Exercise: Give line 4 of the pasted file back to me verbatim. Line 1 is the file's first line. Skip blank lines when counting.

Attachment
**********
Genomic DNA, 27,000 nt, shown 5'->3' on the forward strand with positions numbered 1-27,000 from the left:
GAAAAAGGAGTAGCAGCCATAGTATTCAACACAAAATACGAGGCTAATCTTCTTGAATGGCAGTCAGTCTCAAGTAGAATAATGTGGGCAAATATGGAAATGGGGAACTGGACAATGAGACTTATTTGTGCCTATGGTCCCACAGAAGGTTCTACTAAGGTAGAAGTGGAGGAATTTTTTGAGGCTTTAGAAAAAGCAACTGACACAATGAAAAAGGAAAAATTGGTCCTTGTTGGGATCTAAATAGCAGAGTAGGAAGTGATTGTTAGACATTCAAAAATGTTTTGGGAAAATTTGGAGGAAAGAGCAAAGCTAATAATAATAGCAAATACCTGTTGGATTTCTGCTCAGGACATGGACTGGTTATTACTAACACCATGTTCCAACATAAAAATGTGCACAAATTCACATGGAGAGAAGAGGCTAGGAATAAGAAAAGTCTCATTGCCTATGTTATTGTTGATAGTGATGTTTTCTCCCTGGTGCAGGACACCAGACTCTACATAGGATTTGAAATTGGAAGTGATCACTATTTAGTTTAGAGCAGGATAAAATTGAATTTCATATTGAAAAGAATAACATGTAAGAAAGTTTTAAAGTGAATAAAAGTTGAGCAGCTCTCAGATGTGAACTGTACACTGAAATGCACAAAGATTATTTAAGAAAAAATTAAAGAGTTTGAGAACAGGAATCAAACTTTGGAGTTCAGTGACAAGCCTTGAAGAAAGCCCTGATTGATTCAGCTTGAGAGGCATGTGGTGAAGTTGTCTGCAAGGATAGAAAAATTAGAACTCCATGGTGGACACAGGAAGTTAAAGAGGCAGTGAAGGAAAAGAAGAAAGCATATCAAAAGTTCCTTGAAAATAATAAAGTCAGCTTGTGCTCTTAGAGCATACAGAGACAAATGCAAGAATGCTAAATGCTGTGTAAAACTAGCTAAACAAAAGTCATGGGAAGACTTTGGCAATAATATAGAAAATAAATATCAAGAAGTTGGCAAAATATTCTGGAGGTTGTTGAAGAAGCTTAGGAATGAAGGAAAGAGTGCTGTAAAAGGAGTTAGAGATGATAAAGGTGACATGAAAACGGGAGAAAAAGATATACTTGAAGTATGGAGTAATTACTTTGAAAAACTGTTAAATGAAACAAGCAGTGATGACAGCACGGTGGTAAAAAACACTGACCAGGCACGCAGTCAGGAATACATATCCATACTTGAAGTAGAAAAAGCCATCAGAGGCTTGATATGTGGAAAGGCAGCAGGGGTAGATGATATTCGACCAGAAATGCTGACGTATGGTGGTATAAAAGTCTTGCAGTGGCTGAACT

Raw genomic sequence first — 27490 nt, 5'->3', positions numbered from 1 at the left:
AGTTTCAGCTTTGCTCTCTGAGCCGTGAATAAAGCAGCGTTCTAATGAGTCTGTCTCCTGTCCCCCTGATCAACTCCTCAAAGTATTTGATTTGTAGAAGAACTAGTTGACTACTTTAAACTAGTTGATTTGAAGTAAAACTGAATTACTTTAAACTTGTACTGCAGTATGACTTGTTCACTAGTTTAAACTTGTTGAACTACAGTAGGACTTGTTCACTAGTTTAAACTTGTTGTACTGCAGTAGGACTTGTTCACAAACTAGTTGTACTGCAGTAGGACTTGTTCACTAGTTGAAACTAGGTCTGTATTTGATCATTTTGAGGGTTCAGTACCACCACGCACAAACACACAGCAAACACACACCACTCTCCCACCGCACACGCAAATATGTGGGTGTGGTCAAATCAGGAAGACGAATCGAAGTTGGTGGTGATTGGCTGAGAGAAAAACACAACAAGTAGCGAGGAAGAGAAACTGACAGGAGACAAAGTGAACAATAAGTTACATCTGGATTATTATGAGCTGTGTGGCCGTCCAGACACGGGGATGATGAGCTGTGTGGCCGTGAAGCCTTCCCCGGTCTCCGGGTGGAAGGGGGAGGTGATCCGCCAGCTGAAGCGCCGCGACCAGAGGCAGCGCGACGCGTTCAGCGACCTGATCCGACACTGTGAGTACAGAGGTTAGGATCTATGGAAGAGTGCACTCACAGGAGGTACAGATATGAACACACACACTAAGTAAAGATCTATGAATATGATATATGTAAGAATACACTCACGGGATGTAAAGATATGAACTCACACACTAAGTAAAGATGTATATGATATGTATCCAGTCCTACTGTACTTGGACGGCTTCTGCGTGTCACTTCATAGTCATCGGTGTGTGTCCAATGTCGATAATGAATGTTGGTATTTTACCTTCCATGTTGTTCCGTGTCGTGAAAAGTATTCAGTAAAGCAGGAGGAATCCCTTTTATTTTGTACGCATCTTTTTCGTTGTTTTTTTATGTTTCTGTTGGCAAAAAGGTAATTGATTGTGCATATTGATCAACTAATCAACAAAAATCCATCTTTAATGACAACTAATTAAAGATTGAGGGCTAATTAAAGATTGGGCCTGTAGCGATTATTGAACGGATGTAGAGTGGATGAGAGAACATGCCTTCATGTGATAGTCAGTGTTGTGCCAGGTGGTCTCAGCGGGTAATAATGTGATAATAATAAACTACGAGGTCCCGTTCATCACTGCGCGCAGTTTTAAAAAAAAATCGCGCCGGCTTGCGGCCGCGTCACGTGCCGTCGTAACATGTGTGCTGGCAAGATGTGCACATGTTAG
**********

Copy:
AGTTTCAGCTTTGCTCTCTGAGCCGTGAATAAAGCAGCGTTCTAATGAGTCTGTCTCCTGTCCCCCTGATCAACTCCTCAAAGTATTTGATTTGTAGAAGAACTAGTTGACTACTTTAAACTAGTTGATTTGAAGTAAAACTGAATTACTTTAAACTTGTACTGCAGTATGACTTGTTCACTAGTTTAAACTTGTTGAACTACAGTAGGACTTGTTCACTAGTTTAAACTTGTTGTACTGCAGTAGGACTTGTTCACAAACTAGTTGTACTGCAGTAGGACTTGTTCACTAGTTGAAACTAGGTCTGTATTTGATCATTTTGAGGGTTCAGTACCACCACGCACAAACACACAGCAAACACACACCACTCTCCCACCGCACACGCAAATATGTGGGTGTGGTCAAATCAGGAAGACGAATCGAAGTTGGTGGTGATTGGCTGAGAGAAAAACACAACAAGTAGCGAGGAAGAGAAACTGACAGGAGACAAAGTGAACAATAAGTTACATCTGGATTATTATGAGCTGTGTGGCCGTCCAGACACGGGGATGATGAGCTGTGTGGCCGTGAAGCCTTCCCCGGTCTCCGGGTGGAAGGGGGAGGTGATCCGCCAGCTGAAGCGCCGCGACCAGAGGCAGCGCGACGCGTTCAGCGACCTGATCCGACACTGTGAGTACAGAGGTTAGGATCTATGGAAGAGTGCACTCACAGGAGGTACAGATATGAACACACACACTAAGTAAAGATCTATGAATATGATATATGTAAGAATACACTCACGGGATGTAAAGATATGAACTCACACACTAAGTAAAGATGTATATGATATGTATCCAGTCCTACTGTACTTGGACGGCTTCTGCGTGTCACTTCATAGTCATCGGTGTGTGTCCAATGTCGATAATGAATGTTGGTATTTTACCTTCCATGTTGTTCCGTGTCGTGAAAAGTATTCAGTAAAGCAGGAGGAATCCCTTTTATTTTGTACGCATCTTTTTCGTTGTTTTTTTATGTTTCTGTTGGCAAAAAGGTAATTGATTGTGCATATTGATCAACTAATCAACAAAAATCCATCTTTAATGACAACTAATTAAAGATTGAGGGCTAATTAAAGATTGGGCCTGTAGCGATTATTGAACGGATGTAGAGTGGATGAGAGAACATGCCTTCATGTGATAGTCAGTGTTGTGCCAGGTGGTCTCAGCGGGTAATAATGTGATAATAATAAACTACGAGGTCCCGTTCATCACTGCGCGCAGTTTTAAAAAAAAATCGCGCCGGCTTGCGGCCGCGTCACGTGCCGTCGTAACATGTGTGCTGGCAAGATGTGCACATGTTAG